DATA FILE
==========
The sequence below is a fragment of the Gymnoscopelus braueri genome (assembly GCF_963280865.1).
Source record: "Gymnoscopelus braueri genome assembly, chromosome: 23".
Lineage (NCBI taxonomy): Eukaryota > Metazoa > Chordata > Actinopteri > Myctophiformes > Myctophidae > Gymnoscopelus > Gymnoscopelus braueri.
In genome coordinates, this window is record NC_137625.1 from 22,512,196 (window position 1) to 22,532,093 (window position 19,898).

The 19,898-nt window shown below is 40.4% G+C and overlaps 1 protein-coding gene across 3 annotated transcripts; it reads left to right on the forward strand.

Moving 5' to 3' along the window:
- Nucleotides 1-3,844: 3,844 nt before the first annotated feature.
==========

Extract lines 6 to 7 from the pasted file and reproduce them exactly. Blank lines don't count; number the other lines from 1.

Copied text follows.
Moving 5' to 3' along the window:
- Nucleotides 1-3,844: 3,844 nt before the first annotated feature.